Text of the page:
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kmehrtens

Softshell for Denali

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What is everyone's favorite softshell jacket that worked our well for the West Buttress?

 

I also posted this in the gear topic section too.

 

Thanks.

 

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only been up west buttress denali once. Since the air is so dry and cold, goretex actually does a good job with breath-ability, which is atypical for goretex.

 

my system that worked well for outwear is either the down puffy or simple goretex over various layers or a real simple nylon windbreaker. Something like the pataguchi houdini. I think that this very lightweight nylon windbreaker was worn 80% of the time. Even when it was snowing, the windbreaker was fine. When it got windy or up high, the goretex jacket or puffy was the thing.

 

i think a softshell jacket is just going to add weight as you need a goretex jacket anyway. (for cutting the wind, the softshell is not adequate. think 30 mph winds) You will be having 2 items for the same purpose.

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same thing with pants. tight stretchy type pants down low and add goretex pants for mid and high mountain life. never had breath ability issues. no need for softshell pants.

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I have MH Dragon soft shell now, but I am looking for something less bulky when packed, weights a little less and lighter weight. But then again, if I'm wearing it most of the time I won't be carrying it around. I was looking at the difference between a Patagonia Houdini and a Black Diamond Alpine Start. I'm thinking if I need something more substantial I will use my hard shell (Arcteryx Beta AR).

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IMO, a houdini or similar and a exp weight top would be more versatile than a soft shell jacket. prolly weighs the same.

 

FWIW, I did not feel the need for a front zipper to vent. I was fine with a anorak level of venting.

 

I was rather surprised by the ability of goretex to breathe up there. I think I brought softshell pants never just carried it to 14K camp realizing that it is dead weight because I still had thin and thick bottom layers in addition to puffy pants.

Basic rule is if you can not wear all your layers on in one time (extra skivvy and socks excluded) then you brought too much. I would add that if you can not adjust to the micro differences in temp, then you did not bring enough. One needs to keep the body under low stress. There are a lot of stresses already like hauling crap up the hill and altitude. Adding stresses like too hot or too cold only takes away from the bodies ability to adapt to the other physical stresses. insufficient calories and dehydration are other stresses that are critical to be minimized also. basically a obsessive compulsive dedication to personal maintenance will help with the ability to adapt to altitude.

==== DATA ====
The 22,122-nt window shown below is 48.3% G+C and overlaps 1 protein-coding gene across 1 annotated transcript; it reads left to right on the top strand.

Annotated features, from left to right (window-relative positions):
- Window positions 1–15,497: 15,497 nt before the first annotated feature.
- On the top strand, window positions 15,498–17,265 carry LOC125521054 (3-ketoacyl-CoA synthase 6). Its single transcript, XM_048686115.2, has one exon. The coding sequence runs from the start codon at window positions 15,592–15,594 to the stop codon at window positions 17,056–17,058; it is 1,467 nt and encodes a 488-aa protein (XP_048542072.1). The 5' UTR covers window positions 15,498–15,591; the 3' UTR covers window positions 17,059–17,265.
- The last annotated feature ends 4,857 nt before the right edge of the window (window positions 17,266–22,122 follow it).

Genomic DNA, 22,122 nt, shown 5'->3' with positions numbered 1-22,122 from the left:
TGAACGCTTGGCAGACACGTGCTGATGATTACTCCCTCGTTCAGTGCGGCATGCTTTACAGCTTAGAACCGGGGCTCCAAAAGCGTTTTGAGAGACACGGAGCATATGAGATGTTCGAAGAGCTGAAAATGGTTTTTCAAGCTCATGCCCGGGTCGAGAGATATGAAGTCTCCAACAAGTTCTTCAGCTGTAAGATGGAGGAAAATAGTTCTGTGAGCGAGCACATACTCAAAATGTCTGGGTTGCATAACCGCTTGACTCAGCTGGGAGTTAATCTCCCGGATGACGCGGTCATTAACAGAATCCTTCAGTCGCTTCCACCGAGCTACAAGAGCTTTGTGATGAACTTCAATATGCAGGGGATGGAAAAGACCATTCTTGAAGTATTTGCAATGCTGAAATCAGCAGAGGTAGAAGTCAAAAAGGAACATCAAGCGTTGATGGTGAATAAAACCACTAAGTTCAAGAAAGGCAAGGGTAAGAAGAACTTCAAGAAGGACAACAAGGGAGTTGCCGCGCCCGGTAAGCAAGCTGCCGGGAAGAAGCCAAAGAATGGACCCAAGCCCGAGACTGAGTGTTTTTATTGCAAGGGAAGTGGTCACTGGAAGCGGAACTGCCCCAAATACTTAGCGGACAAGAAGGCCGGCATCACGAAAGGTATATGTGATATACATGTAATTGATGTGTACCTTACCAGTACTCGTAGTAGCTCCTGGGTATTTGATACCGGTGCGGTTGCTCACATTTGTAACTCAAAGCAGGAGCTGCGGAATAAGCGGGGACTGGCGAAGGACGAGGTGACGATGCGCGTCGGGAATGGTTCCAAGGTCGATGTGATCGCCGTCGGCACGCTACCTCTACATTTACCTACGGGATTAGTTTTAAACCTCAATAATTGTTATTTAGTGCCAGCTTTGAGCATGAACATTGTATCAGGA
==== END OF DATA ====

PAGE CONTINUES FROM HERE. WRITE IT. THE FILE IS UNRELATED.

the main take away is that the clothing system should be able to micro manage the body temp so that you are always neither a little too hot or a little too cold. always just perfect like the bed goldilocks was looking for, hence the preference for multiple wearable layers.

 

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I feel like just about any softshell would work. OR cirque pants and enchaintment jacket is what I took and pretty much lived in the entire trip, then added a light down jacket when it got cold and the big puffy jacket came out at 14 camp and above and the puffy pants on summit day. I put on my hardshell jacket once and never used hardshell pants. In general I'm a fan of softshell over hardshell in that they are just more comfortable in how they fit and are more forgiving to stuff like crampon point snags, plus they are usually cheaper to replace than goretex if you thrash them.

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if you really must have a softshell, take the lightest, thinnest one you can find (I have no recommendations). I don't like softshells - they're typically heavy, and as a hybrid of shell/insulator, they perform neither function very well in my experience. I had excellent experience with the most breathable insulating layers I could get (sherpa pile -- but you'll likely have to make them yourself - I did) and the lightest hardshell pieces I could find/make. My "hardshell" pants were a simple nylon taffeta - and they saw me up the Cassin Ridge and a solo of the West Buttress. A full-on three-layer goretex is overkill in my opinion -- its not going to rain up there. A solid lightweight windproof is what you want. Keep it simple - lotsa breathable insulators, and a single simple shell ensemble that you can wear over all or none of you insulating layers.

Also try questioning the Denali climbing rangers. whatever they're wearing is probably a good choice.

-Haireball

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